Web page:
To make this a bit more visual, I created the following tables which aligns the methods that should be created by a single type.

(Due to the restricted width available on this page I split the table in 3: the second table is the continuation of the first, and the third is the continuation of the second)

Table 1

touchdown().do1(act)   
touchdown().if(cond)   
touchdown().if(cond).do2(act)  
touchdown().if(cond).do2(act).else().do3()
touchdown().if(cond).do2(act)  
touchdown().if(cond).do2(act)  

Table 2

.andnext().move().do1(act)   
.andnext().move().do1(act)   
.andnext().move().do1(act)   
.andnext().move().if(cond).do2(act).else().do3()
.andnext().move().do1(act)   
.andnext().canmove().do1(act)   

Table 3

    
    
    
    
.andnext().touchup().do1(act) 
.andnext().touchup().if(cond).do1(act)

You may ask yourself: what are those numbers doing after those do-methods? They are technically not really necessary, but I found them handy for debugging purposes.

As we could already see when we wrote down our sentences and is apparent again in the above table, the conditional sequence and the action sequence are generic for each motion event. As a result of this, after any of these sequence are ended, we must be able to switch to different motion events. I did this by using generics: the types implementing the sequence have a generic type parameter representing the next motion event and which is then the result type of the method allowing us to move on to the next event. In this case this is the andnext() method.

All this results in following classes:

public interface INextGestureAfterCreate {
    IActionAfterGestureOrConditional<INextGestureAfterTouchDown> TouchDown();
}

public interface INextGestureAfterTouchDown {
    IActionAfterGestureOrConditional<INextGestureAfterMove> Move();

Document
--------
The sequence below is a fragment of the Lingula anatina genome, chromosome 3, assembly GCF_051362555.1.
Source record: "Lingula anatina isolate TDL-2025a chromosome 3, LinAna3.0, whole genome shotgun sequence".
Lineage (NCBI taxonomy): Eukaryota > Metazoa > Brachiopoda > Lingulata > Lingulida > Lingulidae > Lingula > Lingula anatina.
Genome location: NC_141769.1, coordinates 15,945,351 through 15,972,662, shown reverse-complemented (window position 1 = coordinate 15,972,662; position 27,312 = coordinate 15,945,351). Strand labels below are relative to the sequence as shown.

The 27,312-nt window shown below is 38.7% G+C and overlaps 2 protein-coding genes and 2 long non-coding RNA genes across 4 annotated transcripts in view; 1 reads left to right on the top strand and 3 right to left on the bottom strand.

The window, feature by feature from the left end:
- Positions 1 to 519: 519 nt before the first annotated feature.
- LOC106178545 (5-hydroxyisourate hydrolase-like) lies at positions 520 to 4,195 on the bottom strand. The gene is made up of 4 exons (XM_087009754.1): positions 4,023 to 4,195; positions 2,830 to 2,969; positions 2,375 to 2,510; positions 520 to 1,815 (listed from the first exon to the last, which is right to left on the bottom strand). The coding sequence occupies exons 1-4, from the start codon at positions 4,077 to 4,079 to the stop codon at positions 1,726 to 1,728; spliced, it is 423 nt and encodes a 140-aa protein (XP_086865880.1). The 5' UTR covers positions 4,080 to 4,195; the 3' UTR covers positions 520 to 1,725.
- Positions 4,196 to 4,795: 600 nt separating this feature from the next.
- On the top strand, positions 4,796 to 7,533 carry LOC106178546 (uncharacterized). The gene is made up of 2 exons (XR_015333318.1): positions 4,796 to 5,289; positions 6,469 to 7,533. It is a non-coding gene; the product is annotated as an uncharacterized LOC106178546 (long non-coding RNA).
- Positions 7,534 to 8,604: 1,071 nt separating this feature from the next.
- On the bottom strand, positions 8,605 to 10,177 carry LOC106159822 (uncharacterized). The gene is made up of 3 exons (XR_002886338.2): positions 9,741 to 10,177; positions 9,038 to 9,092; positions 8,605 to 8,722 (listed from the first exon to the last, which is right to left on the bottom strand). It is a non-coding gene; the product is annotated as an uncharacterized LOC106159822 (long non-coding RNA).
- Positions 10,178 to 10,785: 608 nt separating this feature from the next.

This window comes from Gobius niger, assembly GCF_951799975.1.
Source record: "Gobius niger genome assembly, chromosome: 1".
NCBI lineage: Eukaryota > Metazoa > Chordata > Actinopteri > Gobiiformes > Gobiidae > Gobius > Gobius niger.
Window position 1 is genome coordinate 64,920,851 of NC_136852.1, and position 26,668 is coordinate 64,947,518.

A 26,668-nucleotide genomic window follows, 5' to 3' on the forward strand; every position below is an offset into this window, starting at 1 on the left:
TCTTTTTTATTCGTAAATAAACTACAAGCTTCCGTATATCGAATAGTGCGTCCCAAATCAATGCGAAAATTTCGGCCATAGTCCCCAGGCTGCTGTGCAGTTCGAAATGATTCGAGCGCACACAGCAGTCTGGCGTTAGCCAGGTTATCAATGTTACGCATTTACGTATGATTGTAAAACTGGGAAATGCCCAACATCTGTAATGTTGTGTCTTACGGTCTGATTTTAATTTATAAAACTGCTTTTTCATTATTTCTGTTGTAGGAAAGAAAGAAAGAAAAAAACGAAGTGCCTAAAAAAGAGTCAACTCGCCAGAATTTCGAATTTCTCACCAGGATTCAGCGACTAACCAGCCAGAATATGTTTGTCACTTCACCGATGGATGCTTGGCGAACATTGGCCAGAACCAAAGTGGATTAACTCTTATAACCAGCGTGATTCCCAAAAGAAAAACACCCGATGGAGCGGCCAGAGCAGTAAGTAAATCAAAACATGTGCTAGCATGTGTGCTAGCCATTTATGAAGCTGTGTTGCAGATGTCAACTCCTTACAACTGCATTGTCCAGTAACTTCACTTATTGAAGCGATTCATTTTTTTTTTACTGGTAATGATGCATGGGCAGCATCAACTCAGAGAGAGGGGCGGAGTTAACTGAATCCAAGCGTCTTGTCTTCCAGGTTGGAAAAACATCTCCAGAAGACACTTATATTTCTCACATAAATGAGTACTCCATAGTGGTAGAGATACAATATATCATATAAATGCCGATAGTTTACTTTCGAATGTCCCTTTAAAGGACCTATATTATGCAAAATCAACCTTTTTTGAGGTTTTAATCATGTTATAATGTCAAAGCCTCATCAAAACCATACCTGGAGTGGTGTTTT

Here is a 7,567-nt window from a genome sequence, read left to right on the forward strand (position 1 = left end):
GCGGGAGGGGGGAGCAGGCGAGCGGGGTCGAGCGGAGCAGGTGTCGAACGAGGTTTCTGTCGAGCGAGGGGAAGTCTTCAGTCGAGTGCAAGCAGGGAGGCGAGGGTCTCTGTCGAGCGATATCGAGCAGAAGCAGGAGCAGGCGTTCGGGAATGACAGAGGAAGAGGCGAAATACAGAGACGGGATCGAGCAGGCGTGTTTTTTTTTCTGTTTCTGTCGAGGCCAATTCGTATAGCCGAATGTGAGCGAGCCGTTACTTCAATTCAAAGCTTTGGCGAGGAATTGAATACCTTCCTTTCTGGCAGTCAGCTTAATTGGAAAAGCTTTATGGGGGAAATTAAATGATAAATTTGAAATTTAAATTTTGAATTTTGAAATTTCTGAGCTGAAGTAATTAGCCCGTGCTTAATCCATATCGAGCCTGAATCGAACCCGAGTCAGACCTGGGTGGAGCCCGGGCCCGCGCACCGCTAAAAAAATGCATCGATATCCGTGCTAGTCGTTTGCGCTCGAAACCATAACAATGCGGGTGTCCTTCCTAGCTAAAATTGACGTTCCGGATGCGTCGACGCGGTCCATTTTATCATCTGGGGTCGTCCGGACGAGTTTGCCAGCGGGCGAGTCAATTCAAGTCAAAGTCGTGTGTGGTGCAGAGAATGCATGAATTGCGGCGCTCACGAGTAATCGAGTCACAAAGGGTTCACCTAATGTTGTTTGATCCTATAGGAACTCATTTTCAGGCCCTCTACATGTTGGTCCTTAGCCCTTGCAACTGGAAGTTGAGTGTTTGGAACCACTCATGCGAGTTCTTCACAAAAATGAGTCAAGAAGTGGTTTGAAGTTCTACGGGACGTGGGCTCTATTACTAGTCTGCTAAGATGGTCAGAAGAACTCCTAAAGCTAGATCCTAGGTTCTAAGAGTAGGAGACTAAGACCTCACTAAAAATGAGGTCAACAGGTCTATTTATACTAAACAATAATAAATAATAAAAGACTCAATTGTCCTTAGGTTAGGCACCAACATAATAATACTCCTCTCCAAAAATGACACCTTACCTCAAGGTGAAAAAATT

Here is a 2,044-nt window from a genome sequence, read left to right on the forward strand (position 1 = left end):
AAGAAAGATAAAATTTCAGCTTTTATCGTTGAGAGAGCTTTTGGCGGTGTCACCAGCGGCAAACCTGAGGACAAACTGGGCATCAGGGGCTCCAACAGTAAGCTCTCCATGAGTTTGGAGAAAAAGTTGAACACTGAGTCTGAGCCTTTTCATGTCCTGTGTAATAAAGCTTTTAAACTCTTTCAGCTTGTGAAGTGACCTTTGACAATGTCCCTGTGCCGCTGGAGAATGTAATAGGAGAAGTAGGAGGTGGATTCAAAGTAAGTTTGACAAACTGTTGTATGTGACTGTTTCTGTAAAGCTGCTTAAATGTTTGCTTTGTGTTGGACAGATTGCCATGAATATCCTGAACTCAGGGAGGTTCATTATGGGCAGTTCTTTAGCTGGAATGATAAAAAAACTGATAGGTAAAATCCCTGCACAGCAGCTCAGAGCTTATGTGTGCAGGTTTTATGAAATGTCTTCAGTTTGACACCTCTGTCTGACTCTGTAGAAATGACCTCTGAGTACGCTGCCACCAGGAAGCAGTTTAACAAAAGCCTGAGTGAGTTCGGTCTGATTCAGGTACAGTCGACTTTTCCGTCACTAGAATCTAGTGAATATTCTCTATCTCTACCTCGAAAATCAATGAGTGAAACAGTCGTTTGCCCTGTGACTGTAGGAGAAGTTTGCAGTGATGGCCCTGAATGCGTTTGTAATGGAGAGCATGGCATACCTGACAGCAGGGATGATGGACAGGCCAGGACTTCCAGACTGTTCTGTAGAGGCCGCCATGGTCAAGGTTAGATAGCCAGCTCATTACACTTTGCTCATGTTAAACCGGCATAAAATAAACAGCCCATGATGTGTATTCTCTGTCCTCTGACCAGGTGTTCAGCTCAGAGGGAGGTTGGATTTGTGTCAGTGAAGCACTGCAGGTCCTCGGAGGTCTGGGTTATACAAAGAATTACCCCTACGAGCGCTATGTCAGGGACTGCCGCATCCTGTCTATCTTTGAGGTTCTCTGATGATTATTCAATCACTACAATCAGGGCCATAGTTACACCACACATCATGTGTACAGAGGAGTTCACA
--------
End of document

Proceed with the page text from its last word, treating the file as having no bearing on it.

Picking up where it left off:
IActionAfterGestureOrConditional<INextGestureAfterMove> CanMove();
}

public interface INextGestureAfterMove {
    IActionAfterGestureOrConditional<INextGestureAfterTouchUp> TouchUp();
}

public interface INextGestureAfterTouchUp {
    IActionAfterGestureOrConditional<INextGestureAfterTouchDown> TouchDown();
}
                        
public interface IActionAfterGestureOrConditional<NextGesture> {
    INextGestureOrConditional<NextGesture> Do1(IGestureAction action);
    INextGestureOrConditional<NextGesture> Do1(IGestureAction action1, IGestureAction action2);
    INextGestureOrConditional<NextGesture> Do1(IGestureAction action1, 
                IGestureAction action2, IGestureAction action3);
    IAfterConditional<NextGesture> If(IGestureCondition condition);
}

public interface INextGestureOrConditional<NextGesture> {
    NextGesture AndNext();
    IAfterConditional<NextGesture> AndIf();
}

public interface IAfterConditional<NextGesture> {
    NextGesture AndNext();
    public IAfterConditionalContinuation<NextGesture> Do2(IGestureAction action);
    public IAfterConditionalContinuation<NextGesture> Do2(IGestureAction action1, IGestureAction action2);
    public IAfterConditionalContinuation<NextGesture> Do2(IGestureAction action1, 
           IGestureAction action2, IGestureAction action3);
    public IAfterConditionalContinuation<NextGesture> Do2(IGestureAction action1, 
           IGestureAction action2, IGestureAction action3, IGestureAction action4);

}

public interface IAfterConditionalContinuation<NextGesture> {
    NextGesture AndNext();
    IActionAfterGestureOrConditionalContinuation<NextGesture> Else();
}

public interface IActionAfterGestureOrConditionalContinuation<NextGesture>  {
    public INextGestureOrConditional<NextGesture> Do3(IGestureAction action);
    public INextGestureOrConditional<NextGesture> Do3(IGestureAction action1, IGestureAction action2);